Oh, yes, there’s a lot of misogyny in fiction. There’s a hell of a lot misogyny out in the real world. If you’re reading an m/m novel or “gay fiction,” we don’t need to (or shouldn’t need to) preach liberal values to you. What I really want to see is these novels surpass their genre limitations and entertain you while also opening people’s eyes to other problems in the world.

    @Julie:

    “I’m perfectly happy with with m/f or m/m/f in BL as long as it involves toppy women (and ideally strap-ons), but very few authors go there.”

    I will go there. I want to go there. And hell, it’s one of the sexiest damn scenarios I can think of! :-) Screw revealing too much, since writers are exhibitionistic introverts, but it’s female girlfriends being dominant with me that finally led me to be more comfortable admitting I’m bi and at last hooking up again with men. It was a lovely woman who considers herself a lesbian but who was with me for nine months that helped me psychologically get there. And there’s a novel I want to tell. Only can it be told in m/m? Probably not. Will I still write it? Hopefully, yes. Because I want to and have to. And if anyone wants to read it, I won’t care if they’re an m/m fan or a “fan.”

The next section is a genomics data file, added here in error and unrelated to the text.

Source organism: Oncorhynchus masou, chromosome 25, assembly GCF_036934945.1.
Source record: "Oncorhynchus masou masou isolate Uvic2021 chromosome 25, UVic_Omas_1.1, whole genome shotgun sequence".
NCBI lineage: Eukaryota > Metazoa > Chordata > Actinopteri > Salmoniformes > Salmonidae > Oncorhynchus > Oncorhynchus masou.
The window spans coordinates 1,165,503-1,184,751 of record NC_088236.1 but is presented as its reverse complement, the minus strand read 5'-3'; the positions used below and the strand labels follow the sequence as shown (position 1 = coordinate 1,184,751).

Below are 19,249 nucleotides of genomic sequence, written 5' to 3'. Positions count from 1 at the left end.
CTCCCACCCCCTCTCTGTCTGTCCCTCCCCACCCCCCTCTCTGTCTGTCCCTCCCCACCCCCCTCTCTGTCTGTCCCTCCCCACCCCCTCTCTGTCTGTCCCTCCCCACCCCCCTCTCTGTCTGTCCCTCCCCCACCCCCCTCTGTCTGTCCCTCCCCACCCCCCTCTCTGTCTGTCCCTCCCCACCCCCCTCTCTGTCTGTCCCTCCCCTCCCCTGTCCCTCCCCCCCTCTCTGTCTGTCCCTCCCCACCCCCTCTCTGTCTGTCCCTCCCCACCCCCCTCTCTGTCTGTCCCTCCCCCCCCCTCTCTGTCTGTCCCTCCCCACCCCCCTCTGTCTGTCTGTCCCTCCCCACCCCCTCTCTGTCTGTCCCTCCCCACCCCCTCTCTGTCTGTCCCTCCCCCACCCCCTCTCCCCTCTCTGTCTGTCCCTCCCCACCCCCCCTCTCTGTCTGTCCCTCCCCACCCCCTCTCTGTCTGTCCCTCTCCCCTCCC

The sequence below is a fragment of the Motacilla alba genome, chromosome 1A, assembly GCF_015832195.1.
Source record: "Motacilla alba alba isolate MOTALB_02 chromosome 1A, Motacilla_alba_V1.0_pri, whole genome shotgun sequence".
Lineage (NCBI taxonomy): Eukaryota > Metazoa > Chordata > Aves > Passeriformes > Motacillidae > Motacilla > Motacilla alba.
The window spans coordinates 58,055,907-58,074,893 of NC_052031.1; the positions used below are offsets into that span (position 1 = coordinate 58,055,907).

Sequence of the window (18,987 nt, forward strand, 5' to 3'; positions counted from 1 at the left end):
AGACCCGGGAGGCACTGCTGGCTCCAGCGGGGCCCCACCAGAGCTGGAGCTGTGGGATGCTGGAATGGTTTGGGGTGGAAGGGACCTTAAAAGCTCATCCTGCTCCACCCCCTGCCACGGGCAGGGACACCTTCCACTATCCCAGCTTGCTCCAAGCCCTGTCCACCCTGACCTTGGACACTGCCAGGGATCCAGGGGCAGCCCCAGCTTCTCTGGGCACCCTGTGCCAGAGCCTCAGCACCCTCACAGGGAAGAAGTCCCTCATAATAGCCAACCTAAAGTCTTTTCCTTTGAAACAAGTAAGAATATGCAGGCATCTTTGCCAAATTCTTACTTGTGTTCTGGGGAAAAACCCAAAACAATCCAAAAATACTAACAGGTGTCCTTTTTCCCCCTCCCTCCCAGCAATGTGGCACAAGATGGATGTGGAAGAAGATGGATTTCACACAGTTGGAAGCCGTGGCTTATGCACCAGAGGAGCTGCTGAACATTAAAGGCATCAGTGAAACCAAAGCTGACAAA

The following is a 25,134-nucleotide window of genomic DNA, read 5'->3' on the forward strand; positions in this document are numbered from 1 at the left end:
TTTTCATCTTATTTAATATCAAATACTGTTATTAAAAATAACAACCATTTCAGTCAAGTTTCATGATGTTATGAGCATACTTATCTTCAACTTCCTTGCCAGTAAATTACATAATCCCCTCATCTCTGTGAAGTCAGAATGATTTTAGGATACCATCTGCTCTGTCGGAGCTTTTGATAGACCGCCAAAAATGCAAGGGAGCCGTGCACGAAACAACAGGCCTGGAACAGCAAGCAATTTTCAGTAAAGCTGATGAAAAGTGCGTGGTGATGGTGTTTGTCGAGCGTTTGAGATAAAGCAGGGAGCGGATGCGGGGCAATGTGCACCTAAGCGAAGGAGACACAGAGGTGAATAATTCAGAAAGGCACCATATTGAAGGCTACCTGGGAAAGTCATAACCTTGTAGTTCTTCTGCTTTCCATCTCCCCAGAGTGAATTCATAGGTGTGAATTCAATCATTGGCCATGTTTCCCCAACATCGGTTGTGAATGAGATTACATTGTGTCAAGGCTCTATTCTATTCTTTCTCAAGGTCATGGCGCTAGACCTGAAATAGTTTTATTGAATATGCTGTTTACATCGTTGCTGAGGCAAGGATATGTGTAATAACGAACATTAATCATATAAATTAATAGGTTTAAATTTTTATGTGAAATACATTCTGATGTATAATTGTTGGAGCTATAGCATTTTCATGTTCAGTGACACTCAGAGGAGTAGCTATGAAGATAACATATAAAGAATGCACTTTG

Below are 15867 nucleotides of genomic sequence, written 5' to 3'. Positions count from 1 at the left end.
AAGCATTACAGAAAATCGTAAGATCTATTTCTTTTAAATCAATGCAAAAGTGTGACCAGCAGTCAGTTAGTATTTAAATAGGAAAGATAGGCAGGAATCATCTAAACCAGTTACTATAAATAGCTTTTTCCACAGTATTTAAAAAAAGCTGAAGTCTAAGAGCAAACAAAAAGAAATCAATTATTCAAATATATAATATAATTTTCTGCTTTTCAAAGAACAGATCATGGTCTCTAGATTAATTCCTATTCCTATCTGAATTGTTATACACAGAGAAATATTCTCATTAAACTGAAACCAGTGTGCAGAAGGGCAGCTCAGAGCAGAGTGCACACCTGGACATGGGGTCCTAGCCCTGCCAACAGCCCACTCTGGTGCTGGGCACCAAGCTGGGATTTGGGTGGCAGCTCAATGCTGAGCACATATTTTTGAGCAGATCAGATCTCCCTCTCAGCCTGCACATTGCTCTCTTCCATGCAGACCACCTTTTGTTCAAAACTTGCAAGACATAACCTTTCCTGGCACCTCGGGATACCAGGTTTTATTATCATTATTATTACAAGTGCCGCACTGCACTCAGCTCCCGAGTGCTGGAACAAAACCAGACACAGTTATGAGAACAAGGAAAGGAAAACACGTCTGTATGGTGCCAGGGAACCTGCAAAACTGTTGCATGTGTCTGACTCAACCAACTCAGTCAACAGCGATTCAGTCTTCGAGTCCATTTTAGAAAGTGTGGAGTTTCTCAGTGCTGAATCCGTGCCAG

Finally, finally, finally…! Last week, an American sitcom dared at last to state the obvious: that you go to bed with a person, not a gender.

    The problem is with the genre itself. In reading m/m, we choose to go to bed with a gender, sometimes as the priority above all else, including story, including reality. Now there’s nothing wrong with that if you want to be a reader with those tastes. It’s just that as a writer, even if I’m writing about dragons or exotic, supernatural creepiness or over-the-top superheroes, I still want to tell you a truth about the human condition. And I fear I can’t keep doing that if you tell me who I can or can’t sleep with… in my books.

    I think I will just be writing books in the future, not m/m, not gay fiction, but books – novels. And if you want to come along for the ride, great.

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  122. Kaetrin
    Mar 22, 2012 @ 02:02:32

    @Jeff Pearce: I think I’d best check out your books Jeff! My only requirement is a HEA/HFN – everything else is pretty much up for grabs. Do your books have HEA/HFN?

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  123. Ann Somerville
    Mar 22, 2012 @ 02:17:04

    @Kaetrin:

    Both Dragon Streets and Buddha on the Road have HEA endings. They’re also both awesomely good.